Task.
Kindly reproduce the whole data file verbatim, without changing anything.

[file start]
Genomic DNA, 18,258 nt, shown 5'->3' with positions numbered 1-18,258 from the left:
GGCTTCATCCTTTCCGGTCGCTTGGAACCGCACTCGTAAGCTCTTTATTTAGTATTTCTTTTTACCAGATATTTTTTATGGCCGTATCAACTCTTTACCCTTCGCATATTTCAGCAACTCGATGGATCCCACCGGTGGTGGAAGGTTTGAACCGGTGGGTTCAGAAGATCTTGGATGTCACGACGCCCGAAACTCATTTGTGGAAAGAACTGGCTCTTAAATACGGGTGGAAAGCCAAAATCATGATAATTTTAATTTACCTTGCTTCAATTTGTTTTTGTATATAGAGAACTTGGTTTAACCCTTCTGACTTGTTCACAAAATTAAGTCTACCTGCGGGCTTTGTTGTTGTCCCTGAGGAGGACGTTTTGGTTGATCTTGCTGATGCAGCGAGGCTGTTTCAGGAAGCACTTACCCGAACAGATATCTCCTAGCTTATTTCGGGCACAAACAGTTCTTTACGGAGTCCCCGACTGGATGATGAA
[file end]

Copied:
Genomic DNA, 18,258 nt, shown 5'->3' with positions numbered 1-18,258 from the left:
GGCTTCATCCTTTCCGGTCGCTTGGAACCGCACTCGTAAGCTCTTTATTTAGTATTTCTTTTTACCAGATATTTTTTATGGCCGTATCAACTCTTTACCCTTCGCATATTTCAGCAACTCGATGGATCCCACCGGTGGTGGAAGGTTTGAACCGGTGGGTTCAGAAGATCTTGGATGTCACGACGCCCGAAACTCATTTGTGGAAAGAACTGGCTCTTAAATACGGGTGGAAAGCCAAAATCATGATAATTTTAATTTACCTTGCTTCAATTTGTTTTTGTATATAGAGAACTTGGTTTAACCCTTCTGACTTGTTCACAAAATTAAGTCTACCTGCGGGCTTTGTTGTTGTCCCTGAGGAGGACGTTTTGGTTGATCTTGCTGATGCAGCGAGGCTGTTTCAGGAAGCACTTACCCGAACAGATATCTCCTAGCTTATTTCGGGCACAAACAGTTCTTTACGGAGTCCCCGACTGGATGATGAA